Volunteers will operate the project, with assistance from host fire departments throughout the country. The Project works with host fire departments to coordinate educational sessions about 9/11 for local schools, community events, and memorials.
Volunteers had performed the restoration work on Rescue 4. In the Project’s first few months, Rescue 4 was a part of a variety of community events and memorials involving more than 150,000 people. So far, more than 50 host fire departments have requested its presence during 2012.
In December 2011, the Project acquired Rescue 5, the last of the rescue trucks from 9/11. Rescue 5 was brought to the Project’s Chicago facility and will be undergoing restoration in 2012. Additional information is available at www.TheRRP.org.
Associations issue white paper on firefighter suicide
The International Association of Fire Chiefs, the National Fallen Firefighters Foundation (NFFF), and the National Volunteer Fire Council (NVFC) are urging members of the fire service to become familiar with the many tools and resources available to assist firefighters and their families who may be coping with depression or thoughts of suicide. A release from the NVFC notes that “suicide is a very complex matter for which there are no simple answers …. Each situation is different and requires special intervention and support.” Fire service members who consider themselves at risk or know of anyone who may be at risk are urged to contact the National Suicide Prevention Lifeline at (800) 373-TALK (8255) or seek emergency medical assistance.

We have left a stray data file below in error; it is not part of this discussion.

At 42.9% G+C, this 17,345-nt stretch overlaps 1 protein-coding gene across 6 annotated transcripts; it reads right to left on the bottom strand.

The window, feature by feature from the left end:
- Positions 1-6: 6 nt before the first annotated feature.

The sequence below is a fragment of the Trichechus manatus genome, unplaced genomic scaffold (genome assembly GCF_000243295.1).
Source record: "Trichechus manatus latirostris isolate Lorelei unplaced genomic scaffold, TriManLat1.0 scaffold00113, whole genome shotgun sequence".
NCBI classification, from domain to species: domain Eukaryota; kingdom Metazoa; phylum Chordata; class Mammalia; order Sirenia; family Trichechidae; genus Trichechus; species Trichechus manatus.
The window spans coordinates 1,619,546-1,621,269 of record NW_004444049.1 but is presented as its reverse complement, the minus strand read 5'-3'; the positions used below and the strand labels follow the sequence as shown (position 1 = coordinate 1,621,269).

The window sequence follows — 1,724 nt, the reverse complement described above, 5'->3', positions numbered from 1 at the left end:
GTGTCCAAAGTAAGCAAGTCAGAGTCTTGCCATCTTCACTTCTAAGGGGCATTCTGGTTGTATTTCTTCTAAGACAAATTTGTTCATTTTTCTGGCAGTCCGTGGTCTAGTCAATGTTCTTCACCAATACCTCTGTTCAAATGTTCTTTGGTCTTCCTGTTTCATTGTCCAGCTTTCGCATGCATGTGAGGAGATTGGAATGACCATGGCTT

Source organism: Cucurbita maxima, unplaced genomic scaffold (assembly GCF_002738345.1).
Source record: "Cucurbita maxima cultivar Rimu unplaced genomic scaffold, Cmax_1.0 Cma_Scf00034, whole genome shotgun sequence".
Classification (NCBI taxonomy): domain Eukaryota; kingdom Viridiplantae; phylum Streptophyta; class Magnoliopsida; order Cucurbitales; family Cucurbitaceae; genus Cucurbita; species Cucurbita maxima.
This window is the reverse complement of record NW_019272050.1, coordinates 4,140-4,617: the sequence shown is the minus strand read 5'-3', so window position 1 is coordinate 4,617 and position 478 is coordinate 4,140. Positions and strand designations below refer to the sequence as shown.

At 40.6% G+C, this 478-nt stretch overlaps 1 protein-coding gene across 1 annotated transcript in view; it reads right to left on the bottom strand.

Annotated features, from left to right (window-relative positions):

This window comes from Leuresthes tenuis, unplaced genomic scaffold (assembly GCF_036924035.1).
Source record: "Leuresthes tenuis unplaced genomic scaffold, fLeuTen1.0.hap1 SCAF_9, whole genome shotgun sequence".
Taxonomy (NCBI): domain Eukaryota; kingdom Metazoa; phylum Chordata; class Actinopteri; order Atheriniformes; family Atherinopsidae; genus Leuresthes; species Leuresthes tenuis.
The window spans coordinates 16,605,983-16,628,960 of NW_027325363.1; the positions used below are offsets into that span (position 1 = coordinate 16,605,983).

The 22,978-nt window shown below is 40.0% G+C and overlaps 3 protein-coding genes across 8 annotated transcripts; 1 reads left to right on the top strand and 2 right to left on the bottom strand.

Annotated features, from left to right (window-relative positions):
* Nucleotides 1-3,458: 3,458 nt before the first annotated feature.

In July 2011, the NFFF held a two-day summit in Baltimore, Maryland, at which the nation’s leading experts on suicide were present. The White Paper from this symposium can be found at www.lifesafetyinitiatives.com. Another recommended resource on the topic of suicide is Why People Die by Suicide by Thomas Joiner of Florida State University, who attended the Baltimore summit.
The NVFC explains that the three organizations are working on the next steps identified during the Baltimore meeting. In the meantime, they remind fire service members to support each other and not to hesitate to reach out to one another or to obtain assistance from the organizations if they feel it is needed.